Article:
CBC and SIRIUS to bring satellite radio to Canada
OTTAWA and NEW YORK - CBC/Radio-Canada, and American satellite radio operator SIRIUS, today announced that they will form a joint venture to bring satellite radio to Canada.
The two companies also announced today that the venture will soon file an application with the CRTC for a license to provide satellite radio in Canada.
SIRIUS offers 60 music streams in the States (and Canada as there is a small, but growing, grey market for the receivers here) with no commercials, along with over 40 sports, news and entertainment streams for a monthly subscription fee of US$12.95. Stream jockeys create and deliver music in virtually every genre to our listeners 24 hours a day.
"CBC/Radio-Canada is excited about the opportunity to partner with SIRIUS to bring satellite radio to Canada," said Robert Rabinovitch, CBC/Radio-Canada's president and CEO. "By expanding the choices available to Canadians, this new service will enable the national public broadcaster to better fulfill its mandate by extending its reach and enhancing its services to Canadians."
This new, subscription-based, national service will give Canadians access to a wide range of programming and Canadian content. CBC/Radio-Canada was able to secure the distribution of two of its main channels, namely Radio One and La Première Chaîne.
As a result of CBC/Radio-Canada's involvement, the new venture will also provide significant opportunities for existing and emerging Canadian artists to showcase their talent and be heard not only across Canada, but throughout North America as well, says the press release.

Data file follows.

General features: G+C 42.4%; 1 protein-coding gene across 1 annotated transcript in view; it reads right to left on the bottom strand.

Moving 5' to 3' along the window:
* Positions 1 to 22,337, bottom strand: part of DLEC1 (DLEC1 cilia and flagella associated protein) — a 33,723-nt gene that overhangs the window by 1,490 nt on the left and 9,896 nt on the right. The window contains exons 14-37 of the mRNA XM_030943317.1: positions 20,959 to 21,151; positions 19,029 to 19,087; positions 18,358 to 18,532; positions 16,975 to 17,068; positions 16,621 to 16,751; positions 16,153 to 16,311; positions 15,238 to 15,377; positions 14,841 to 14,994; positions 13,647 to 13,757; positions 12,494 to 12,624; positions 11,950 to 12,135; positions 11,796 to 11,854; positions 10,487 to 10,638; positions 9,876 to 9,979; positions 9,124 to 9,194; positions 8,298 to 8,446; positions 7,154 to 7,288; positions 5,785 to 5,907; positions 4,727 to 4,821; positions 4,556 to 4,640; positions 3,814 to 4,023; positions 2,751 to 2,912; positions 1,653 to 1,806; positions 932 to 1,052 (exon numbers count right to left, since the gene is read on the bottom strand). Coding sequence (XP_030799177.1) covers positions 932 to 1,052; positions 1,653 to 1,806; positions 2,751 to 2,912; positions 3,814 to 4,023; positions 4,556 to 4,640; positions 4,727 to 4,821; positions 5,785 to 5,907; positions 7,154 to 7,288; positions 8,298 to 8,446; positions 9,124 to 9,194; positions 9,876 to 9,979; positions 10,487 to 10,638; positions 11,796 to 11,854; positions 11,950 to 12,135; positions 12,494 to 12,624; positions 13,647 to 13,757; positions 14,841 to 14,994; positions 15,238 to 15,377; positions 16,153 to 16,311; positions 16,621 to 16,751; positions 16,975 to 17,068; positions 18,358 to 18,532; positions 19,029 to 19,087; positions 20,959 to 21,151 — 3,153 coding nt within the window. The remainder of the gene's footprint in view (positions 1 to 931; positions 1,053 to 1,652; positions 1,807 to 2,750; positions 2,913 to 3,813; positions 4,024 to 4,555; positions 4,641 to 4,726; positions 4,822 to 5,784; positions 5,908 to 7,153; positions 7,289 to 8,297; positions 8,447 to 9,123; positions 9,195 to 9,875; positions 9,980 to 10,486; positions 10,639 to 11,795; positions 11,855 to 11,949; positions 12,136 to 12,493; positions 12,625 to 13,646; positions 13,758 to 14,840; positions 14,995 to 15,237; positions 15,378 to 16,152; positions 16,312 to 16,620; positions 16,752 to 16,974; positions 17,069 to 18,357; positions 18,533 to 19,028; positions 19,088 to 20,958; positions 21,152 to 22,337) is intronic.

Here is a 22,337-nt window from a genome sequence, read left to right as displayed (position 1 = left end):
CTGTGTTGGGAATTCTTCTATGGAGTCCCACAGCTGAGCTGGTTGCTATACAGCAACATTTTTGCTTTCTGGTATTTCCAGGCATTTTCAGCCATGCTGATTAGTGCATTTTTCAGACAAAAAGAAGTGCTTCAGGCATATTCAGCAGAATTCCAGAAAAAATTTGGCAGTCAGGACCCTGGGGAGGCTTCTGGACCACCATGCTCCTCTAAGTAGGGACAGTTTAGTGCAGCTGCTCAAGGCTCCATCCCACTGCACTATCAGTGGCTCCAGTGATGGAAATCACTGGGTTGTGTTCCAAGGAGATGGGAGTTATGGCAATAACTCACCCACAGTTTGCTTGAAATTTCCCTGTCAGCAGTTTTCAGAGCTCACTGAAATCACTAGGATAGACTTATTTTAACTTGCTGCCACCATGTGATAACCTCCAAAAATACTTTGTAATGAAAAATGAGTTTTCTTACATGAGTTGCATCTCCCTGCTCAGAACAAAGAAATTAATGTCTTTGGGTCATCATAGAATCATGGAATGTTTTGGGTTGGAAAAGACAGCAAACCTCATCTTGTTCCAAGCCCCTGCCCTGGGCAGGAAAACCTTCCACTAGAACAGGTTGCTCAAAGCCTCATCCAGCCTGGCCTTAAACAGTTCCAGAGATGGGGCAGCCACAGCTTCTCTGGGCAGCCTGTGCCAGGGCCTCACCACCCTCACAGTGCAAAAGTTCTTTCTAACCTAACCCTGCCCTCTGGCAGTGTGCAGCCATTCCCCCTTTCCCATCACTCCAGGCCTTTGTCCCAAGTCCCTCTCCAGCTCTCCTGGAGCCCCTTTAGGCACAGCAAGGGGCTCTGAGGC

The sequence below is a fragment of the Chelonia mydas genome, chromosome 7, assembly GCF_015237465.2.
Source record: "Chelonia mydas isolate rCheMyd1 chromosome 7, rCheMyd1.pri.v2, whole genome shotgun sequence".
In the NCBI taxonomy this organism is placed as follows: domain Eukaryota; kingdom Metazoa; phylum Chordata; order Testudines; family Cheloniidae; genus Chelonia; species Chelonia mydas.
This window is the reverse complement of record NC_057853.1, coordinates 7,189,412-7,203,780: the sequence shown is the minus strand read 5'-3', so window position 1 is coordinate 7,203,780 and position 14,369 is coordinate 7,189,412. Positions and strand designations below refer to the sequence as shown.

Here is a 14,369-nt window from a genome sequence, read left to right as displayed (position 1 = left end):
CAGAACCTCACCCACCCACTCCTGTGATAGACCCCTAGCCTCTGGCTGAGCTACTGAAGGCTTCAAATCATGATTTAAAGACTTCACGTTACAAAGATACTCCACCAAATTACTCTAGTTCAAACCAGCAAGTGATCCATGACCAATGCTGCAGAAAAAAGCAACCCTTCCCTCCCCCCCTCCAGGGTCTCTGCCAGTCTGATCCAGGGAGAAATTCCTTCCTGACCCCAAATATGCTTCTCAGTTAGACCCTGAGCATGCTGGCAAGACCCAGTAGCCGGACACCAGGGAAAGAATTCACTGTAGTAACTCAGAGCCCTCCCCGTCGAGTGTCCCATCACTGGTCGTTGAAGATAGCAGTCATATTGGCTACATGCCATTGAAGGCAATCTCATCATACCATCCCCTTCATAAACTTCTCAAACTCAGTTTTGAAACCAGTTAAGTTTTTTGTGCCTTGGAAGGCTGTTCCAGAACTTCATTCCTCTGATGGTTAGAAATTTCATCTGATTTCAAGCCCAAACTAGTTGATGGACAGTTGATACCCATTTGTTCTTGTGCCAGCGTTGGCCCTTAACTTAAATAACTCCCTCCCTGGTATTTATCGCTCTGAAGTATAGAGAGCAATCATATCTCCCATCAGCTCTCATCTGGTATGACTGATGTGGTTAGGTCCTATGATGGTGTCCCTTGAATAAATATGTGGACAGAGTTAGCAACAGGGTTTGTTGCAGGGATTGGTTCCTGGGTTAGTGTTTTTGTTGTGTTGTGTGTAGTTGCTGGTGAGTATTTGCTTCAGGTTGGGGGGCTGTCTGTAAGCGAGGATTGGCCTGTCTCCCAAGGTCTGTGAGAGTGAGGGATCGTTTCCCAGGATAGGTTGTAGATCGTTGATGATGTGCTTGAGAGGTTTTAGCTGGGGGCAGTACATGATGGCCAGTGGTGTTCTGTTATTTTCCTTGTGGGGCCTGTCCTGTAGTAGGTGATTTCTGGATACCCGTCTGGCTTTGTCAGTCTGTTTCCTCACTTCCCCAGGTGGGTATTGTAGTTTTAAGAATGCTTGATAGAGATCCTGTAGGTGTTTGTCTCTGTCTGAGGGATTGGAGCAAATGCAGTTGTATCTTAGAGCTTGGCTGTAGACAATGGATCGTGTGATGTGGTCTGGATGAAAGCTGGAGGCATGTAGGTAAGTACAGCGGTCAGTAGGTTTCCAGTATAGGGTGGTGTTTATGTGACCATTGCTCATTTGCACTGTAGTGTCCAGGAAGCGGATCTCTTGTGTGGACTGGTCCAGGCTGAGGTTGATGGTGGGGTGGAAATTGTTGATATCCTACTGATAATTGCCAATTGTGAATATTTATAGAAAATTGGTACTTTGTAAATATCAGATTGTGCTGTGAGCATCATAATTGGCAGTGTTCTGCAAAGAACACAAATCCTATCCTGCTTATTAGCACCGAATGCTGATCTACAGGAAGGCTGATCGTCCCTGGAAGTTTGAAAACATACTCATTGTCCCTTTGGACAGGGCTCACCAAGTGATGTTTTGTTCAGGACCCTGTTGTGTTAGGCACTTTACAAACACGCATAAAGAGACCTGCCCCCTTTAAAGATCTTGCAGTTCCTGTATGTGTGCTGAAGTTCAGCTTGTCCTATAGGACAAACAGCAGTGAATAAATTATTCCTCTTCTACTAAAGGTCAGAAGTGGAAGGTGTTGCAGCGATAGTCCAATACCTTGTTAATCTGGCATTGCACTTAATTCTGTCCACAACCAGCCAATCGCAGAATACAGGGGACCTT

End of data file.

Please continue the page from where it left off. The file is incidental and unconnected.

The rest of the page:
"Our agreement with CBC/Radio-Canada is an exceptional example of a time-honored brand joining with SIRIUS to bring an innovative national service to Canadians." said Joseph P. Clayton, president and CEO of SIRIUS. "Sixty of our 100 premier channels are commercial-free, and this makes SIRIUS an ideal match for Canada's public broadcaster and its unparalleled Canadian programming content.
SIRIUS also has agreements to get its receivers in cars and trucks made by with DaimlerChrysler, Ford and BMW, "who sell nearly 40% of all vehicles sold in Canada, which adds to our reach as well," added Clayton.
"The CBC/Radio-Canada and SIRIUS venture will ensure that Canadians have the greatest possible access to a wide array of commercial-free music, information and entertainment services, as well as their national public broadcaster," adds the release.
"When licensed by the CRTC, this new subscription-based service will be available to Canadians across the entire country, from urban centers to even the most remote regions," it added.
"Fueled by the digital revolution, radio services are changing dramatically," added Rabinovitch. "We are forging ahead to ensure that CBC/Radio-Canada has an expanded reach and presence for the benefit of Canadians. We are also encouraged to know that the CRTC wants to deal with the matter of satellite radio expeditiously."
SIRIUS and CBC/Radio-Canada are holding talks with, and may add, other Canadian financial or broadcasting investors to the venture, the two companies said.
This is the second CRTC submission for satellite radio in Canada as Toronto entrepreneur John Bitove made a CRTC submission in concert with the other American satellite radio company, XM.
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